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Pediatr Cardiol. 2003 Mar-Apr;24(2):103-8. Epub 2002 Sep 25.

Regional racial and ethnic differences in mortality for congenital heart surgery in children may reflect unequal access to care.

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  • 1Department of Cardiology, Children's Hospital, 300 Longwood Avenue, Boston, MA 02115, USA.

Abstract

The objective of this study was to explore racial differences in mortality for congenital heart surgery. We performed a population-based retrospective cohort study using hospital discharge abstract data from four states in 1996. The outcome measure was risk-adjusted in-hospital mortality. Cases of pediatric congenital heart surgery were classified into six risk categories using the Risk Adjustment in Congenital Heart Surgery method. Differences in risk-adjusted in-hospital mortality among racial groups were explored. Analyses stratified by state were used to identify regional differences. Of 5791 cases, 4822 (83%) were assigned to a risk group for analysis. Surgical mortality differed for whites compared to non-whites (3.7 vs 5.1%, p = 0.02). Among non-white groups, unadjusted mortality rates varied: Asian, 5.3%; black, 4.1%; Hispanic 4.9%; other, 7.3%; and missing, 7.6% (p = 0.008). Adjusted mortality also differed by race but was inconsistent across regions, making explanatory factors based solely on biology implausible. For example, compared to whites, blacks had a higher risk of dying in Massachusetts [odds ratio (OR) = 6.39, p = 0.08] but lower in Pennsylvania (OR = 0.41, p = 0.009). Adding insurance type to models did not eliminate racial differences. In risk-adjusted analyses, non-white groups had a higher risk of dying after congenital heart surgery than whites. Inconsistent effects among regions suggest that differential mortality is due to unequal access to care rather than biology.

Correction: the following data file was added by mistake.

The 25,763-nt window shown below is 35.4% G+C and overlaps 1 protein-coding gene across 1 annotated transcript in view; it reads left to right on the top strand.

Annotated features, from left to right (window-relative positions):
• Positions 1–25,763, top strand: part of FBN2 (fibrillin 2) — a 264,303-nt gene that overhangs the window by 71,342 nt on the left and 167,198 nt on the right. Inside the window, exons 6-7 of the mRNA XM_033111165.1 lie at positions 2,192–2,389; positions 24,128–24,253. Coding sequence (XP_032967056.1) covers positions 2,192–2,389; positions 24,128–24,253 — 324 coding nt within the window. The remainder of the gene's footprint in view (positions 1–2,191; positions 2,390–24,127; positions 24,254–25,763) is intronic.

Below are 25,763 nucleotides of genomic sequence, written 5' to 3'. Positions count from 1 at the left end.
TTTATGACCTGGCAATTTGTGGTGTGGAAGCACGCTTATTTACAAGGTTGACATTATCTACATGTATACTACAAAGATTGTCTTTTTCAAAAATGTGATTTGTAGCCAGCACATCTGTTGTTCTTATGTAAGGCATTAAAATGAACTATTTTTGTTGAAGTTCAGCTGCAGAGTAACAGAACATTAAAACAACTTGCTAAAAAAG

PMID:
12360393
[PubMed - indexed for MEDLINE]
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